The Chainlink

In each of my last 2 rides I have been right hooked by a car. I don't know if it counts if I don't get hit, but they were too close to call. Whether it counts or not, it's an incredibly dangerous and selfish move that seriously injures or kills. I am not sure if it's illegal to right hook around a cyclist, but I am so fed up with it that I want to call my state rep to suggest that it becomes illegal in Illinois.

Is it possible well-intentioned people aren't aware of how dangerous it is? Should there be an ad campaign to educate people?

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Yeah... like this morning, a small SUV with an Old St. Mary's decal on the back (now I know they are not so holy) was going north on Wabash. It started to slow down from traffic that had stopped at the light on Wabash and 14th... no blinker, just a sudden jerking at the wheel as I was passing them on the bike lane. I swerved so I wouldn't get hit on my left side. I got honked at and I just waved. Entitlement. 

Having the right-of-way won't protect you from jerks, unfortunately.

i've seen this kind of behaviour far too often. Damn.

In my experience this is actually more of the rule than the exception when it comes to both intersections close to highway access, as well as where on-ramps themselves break up the sidewalk.

It's just sick. IDOT continues to fight every reasonable bike/ped safety improvement in these cases, claiming that "access" to the highway trumps all. One of the more interesting dynamics I'm seeing right now is related to the Belmont Blue Line work. The westbound Belmont bus can't turn into the terminal to drop off and pick up, so it is using a temporary stop on the west side of Kimball. The immediate result I've seen is that with a critical mass of people needing to cross Belmont and Kimball to get to the subway, motorists have actually been forced to respect the traffic signals and pedestrian right-of-way. Combined with the bus itself not mucking up traffic in all directions as it makes several sharp left turns, this has ed to the larger intersection being much more mellow and pleasant to navigate. It is very unfortunate it's temporary, as apparently CTA, CDOT and IDOT are completely unable to behave cooperatively to serve the greater good.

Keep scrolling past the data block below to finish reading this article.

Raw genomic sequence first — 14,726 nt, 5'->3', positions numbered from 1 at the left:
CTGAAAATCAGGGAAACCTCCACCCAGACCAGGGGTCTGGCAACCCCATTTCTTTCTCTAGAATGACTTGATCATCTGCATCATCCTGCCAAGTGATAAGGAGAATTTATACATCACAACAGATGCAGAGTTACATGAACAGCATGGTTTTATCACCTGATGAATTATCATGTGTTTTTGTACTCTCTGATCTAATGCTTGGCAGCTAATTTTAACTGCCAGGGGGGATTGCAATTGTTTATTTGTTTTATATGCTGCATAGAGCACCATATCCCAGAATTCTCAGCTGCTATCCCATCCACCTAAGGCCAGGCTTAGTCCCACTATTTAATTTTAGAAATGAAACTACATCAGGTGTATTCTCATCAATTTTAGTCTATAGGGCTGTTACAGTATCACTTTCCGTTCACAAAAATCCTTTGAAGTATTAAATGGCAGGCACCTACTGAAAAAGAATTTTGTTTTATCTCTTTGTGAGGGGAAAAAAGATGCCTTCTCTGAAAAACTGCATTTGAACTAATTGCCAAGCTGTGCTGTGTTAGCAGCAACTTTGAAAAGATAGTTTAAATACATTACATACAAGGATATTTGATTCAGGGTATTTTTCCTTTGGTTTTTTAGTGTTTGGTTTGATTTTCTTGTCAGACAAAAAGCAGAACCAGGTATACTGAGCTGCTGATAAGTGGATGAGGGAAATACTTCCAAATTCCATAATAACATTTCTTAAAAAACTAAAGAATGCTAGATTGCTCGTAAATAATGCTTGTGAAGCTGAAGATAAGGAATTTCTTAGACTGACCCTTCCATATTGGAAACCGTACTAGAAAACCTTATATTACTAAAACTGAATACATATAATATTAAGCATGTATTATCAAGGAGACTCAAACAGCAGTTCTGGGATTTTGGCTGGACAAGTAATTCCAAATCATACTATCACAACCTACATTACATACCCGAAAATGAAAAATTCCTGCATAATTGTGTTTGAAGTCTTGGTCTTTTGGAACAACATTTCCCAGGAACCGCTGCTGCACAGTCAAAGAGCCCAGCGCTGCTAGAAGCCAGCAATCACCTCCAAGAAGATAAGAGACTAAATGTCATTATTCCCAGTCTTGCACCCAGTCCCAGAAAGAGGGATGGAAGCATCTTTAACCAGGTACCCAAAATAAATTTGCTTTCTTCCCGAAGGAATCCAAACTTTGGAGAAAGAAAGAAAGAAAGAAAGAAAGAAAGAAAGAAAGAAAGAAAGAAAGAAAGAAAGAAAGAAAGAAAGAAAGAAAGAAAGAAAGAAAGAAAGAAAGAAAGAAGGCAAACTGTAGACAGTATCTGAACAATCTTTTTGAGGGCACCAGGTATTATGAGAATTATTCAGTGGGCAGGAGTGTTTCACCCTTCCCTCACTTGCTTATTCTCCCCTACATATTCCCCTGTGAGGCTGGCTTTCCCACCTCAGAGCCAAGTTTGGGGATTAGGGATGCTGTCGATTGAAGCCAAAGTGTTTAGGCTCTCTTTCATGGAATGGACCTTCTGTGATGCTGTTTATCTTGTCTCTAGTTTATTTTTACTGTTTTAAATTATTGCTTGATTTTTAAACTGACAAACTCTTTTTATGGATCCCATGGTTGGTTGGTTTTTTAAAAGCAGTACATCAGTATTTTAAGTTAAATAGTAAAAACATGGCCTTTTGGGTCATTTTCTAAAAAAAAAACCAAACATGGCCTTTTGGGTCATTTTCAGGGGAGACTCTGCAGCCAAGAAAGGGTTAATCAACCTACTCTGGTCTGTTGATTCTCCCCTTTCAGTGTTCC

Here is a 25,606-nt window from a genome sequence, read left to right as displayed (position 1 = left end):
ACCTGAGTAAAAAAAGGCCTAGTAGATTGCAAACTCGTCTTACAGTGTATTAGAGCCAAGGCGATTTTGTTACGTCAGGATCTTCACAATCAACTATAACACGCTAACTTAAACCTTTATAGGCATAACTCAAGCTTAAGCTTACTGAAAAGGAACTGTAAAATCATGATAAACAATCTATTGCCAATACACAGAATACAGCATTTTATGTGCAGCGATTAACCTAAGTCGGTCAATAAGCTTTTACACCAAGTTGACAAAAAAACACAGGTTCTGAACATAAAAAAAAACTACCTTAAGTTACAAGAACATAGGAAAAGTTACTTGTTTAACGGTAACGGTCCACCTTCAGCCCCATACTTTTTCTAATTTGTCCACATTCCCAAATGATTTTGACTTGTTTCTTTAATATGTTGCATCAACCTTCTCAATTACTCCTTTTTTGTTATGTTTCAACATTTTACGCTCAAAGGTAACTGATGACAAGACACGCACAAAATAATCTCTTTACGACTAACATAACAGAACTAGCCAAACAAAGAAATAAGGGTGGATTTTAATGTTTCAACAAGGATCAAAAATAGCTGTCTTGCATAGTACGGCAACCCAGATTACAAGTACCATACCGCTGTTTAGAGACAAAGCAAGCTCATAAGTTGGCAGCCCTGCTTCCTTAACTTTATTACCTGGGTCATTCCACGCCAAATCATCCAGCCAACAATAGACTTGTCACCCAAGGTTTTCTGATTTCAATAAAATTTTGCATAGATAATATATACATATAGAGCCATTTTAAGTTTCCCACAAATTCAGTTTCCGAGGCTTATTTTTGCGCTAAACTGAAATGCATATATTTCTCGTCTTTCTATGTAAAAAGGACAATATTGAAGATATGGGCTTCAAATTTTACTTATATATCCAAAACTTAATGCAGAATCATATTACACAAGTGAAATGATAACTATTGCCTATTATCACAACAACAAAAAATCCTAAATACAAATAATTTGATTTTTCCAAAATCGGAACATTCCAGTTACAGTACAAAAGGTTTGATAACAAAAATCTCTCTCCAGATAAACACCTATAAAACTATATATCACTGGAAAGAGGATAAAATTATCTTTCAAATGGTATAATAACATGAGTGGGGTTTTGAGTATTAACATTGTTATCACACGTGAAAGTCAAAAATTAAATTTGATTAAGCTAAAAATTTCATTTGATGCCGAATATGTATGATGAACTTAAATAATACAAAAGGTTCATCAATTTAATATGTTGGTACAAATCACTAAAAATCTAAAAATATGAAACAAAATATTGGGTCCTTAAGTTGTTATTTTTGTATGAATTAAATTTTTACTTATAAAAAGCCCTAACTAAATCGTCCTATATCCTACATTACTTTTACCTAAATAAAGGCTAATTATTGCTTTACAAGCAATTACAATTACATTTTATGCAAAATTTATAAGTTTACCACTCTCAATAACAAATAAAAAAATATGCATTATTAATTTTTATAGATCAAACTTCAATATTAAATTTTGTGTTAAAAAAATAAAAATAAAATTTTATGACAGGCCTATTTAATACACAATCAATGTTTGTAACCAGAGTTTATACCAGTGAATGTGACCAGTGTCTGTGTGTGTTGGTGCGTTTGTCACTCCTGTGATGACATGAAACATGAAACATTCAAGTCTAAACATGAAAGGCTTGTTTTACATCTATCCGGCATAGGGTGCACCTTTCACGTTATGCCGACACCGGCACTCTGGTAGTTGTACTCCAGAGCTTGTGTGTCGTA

You mean like this, which I had to deal with last night?

https://www.youtube.com/watch?v=sZHFMAyRzTg

Video from Mass Bike, 'Protect yourself from right-turning vehicles' (2:45)

https://m.facebook.com/story.php?story_fbid=10154590449688084&i...

Curious as to how many of those truckers used turn signals.

https://youtu.be/1yVFmAilK9U  (1:37)

Stay away from clueless drivers like this. 

Made the mistake of reading the comments... i recommend skipping them.

oh oy! Geesh!

 

Re; Tom AK's video-

 Driver signaled their intent to turn right. That would tell me to slow down, take a look and likely swerve into the lane left and go around them. Or, you know, perhaps just stop if need be. (Crazy, I know, right?)

 It's not a velodrome, it's a public road. Lance was in the drops and didn't really slow until it was too late to correct for his momentum and the change in conditions. 

 Hazards are a near-constant everywhere and our survival is job #1 at all times. I truly wish it didn't have to be this way but it's a sad fact of the life we chose as bicyclists.

 Statistics prove that intersections are where the majority of collisions occur. So, why not live to ride another day?

i'm not entirely sure that the rider ever saw the turn signal. Sometimes while riding at speed, one tends to have tunnel vision. He was probably only aware that the car was overtaking him, depending on his peripheral vision while keeping this eyes on the road surface and concentrating on holding his line. It looks to me that the driver underestimated the speed of the rider and overestimated the distance between them as they started to turn.

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